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  • PICTURE: Alitalia unveils conservative new livery

PICTURE: Alitalia unveils conservative new livery

Alitalia has unveiled a conservative new livery as part of a relaunch event for the airline following investment by Middle Eastern shareholder Etihad Airways.

The new colour scheme departs little from the previous livery – it retains the characteristic stylised ‘A’ logo on the fin, with the green and red extended over the tail cone.

Alitalia has dispensed with the green cheatline below the windows, keeping only the airline’s brand name, in a slightly revised form, on an otherwise ivory-white fuselage.

Chief executive Silvano Cassano told the audience at the event in Rome – as the livery was unveiled on an Airbus A330-200 – that the jet would start operating the carrier’s new service concepts from the Italian capital on 5 June.

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Alitalia is bringing in a refurbishment across all cabins, and its products will include enhanced in-flight entertainment, wi-fi, and LiveTV.

All widebody aircraft will be transformed by mid-2016, says Cassano, while the narrowbody fleet will be completed by mid-2017.

Etihad Airways chief executive James Hogan said that the Abu Dhabi-based carrier – which has a 49% share of Alitalia – was “committed to rebuild” the Italian airline.

He said that Etihad had overseen a 13% cut in Alitalia’s narrowbody fleet while the widebody fleet had increased by 32%.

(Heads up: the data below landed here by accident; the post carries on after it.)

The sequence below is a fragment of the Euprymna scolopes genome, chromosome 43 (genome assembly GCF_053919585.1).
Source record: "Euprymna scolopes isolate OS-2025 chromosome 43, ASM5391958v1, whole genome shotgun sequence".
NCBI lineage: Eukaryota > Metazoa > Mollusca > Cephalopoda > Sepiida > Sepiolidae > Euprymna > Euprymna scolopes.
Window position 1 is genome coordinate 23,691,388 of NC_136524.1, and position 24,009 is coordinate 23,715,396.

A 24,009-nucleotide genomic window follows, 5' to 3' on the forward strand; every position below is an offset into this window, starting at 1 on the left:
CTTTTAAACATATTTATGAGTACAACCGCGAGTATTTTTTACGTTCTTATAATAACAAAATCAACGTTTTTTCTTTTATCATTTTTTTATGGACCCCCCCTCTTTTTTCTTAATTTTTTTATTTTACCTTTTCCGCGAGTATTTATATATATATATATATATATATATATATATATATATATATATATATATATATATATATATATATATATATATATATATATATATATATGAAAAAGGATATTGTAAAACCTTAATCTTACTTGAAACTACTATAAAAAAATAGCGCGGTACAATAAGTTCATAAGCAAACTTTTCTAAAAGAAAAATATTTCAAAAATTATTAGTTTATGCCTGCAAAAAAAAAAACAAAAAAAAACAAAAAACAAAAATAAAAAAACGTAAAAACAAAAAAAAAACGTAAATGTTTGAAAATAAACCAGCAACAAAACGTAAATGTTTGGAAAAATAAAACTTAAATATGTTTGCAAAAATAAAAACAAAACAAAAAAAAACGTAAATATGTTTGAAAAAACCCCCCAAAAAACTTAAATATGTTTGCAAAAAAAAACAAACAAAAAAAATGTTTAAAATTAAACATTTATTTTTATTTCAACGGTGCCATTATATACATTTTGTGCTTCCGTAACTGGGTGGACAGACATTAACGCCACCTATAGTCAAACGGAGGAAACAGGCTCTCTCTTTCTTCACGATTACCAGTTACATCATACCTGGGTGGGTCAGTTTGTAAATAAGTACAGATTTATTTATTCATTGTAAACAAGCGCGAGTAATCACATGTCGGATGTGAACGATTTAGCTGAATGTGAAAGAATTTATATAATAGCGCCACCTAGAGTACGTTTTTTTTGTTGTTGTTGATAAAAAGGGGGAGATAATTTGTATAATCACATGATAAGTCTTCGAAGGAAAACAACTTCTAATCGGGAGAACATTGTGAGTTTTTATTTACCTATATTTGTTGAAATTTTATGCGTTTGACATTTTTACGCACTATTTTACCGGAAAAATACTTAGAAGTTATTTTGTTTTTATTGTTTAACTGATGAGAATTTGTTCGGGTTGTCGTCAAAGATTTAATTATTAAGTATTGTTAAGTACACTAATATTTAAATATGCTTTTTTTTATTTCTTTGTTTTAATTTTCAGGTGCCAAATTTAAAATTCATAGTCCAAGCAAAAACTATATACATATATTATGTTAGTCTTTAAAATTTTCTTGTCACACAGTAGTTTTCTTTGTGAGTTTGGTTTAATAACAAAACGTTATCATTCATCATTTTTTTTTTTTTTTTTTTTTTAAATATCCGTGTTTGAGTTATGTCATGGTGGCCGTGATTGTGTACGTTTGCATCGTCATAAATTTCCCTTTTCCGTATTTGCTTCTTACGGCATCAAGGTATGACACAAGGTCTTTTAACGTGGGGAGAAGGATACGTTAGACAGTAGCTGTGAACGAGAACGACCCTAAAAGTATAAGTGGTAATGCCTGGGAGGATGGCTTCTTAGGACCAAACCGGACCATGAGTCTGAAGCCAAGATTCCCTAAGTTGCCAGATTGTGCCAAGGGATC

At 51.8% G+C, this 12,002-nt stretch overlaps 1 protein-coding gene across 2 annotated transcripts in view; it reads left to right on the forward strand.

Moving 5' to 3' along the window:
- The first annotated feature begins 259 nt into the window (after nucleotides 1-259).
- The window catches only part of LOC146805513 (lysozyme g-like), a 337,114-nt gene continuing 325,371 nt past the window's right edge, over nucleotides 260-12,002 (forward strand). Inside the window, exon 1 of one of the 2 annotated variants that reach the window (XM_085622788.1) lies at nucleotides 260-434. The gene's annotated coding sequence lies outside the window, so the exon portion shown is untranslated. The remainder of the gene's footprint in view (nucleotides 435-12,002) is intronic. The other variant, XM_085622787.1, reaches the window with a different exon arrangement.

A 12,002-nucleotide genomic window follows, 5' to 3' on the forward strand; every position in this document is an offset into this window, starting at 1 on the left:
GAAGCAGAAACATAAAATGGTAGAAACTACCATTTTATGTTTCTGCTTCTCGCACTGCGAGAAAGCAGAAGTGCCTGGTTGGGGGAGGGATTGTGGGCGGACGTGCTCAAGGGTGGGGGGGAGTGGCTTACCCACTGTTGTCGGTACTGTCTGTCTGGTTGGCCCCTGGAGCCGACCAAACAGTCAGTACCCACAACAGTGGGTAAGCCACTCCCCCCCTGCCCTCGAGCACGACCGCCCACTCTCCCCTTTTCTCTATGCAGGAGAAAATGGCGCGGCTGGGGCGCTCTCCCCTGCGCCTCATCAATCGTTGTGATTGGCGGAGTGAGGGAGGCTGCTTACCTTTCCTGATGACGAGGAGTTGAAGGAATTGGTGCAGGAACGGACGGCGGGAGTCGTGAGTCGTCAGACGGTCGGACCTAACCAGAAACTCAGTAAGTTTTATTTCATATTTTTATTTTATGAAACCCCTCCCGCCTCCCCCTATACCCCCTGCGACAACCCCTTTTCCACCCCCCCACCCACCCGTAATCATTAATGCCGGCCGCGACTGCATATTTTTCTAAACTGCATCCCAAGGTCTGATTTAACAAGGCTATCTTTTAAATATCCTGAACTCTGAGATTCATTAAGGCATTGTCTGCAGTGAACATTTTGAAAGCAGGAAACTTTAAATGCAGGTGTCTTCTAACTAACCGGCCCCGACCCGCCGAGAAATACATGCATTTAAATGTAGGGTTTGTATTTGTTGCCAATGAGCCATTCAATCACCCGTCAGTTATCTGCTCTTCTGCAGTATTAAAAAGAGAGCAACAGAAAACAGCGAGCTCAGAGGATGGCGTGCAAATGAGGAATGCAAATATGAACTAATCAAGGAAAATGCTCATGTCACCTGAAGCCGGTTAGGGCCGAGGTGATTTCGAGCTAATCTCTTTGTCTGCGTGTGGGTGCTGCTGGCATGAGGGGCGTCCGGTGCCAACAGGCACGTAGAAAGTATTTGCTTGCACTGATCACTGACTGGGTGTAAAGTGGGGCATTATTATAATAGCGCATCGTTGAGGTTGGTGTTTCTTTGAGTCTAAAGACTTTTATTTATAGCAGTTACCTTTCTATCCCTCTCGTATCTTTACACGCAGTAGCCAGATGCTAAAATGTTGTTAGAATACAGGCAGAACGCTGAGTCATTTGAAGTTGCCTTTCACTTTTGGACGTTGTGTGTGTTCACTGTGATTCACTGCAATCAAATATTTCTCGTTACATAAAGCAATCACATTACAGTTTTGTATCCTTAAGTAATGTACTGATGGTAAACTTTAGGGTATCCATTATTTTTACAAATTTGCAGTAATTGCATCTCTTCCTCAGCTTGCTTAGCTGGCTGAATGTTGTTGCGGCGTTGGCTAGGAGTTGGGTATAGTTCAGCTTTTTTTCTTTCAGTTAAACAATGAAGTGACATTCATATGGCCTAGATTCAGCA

“We have the orderbook to bring more aircraft into Alitalia when needed,” he added. The A330 in the new colour scheme (I-EJGA) is MSN825, which was formerly part of the Etihad fleet.

The Rome long-haul network is set to increase from 87 weekly flights to 113 by mid-2018, with new routes including Beijing, Seoul, Shanghai, Mexico City, Santiago and San Francisco being introduced over the next three years.

Weekly long-haul connections from Milan will double to 25 in the same period.

“Alitalia can be one of the best airlines in Europe and the world,” said Hogan. “But the focus on cost, productivity and how we generate revenue is fundamental.”

Hogan said there was an “opportunity” to turn the carrier into a stable and healthy operation. But he cautioned that the chance must be seized by the airline’s management and personnel.

“The challenge is in your hands,” he told the audience.

“We don’t come to Alitalia telling you how to run an airline – you know how to run an airline,” he added. “We come to Alitalia to work as a partner, so both our businesses grow.”

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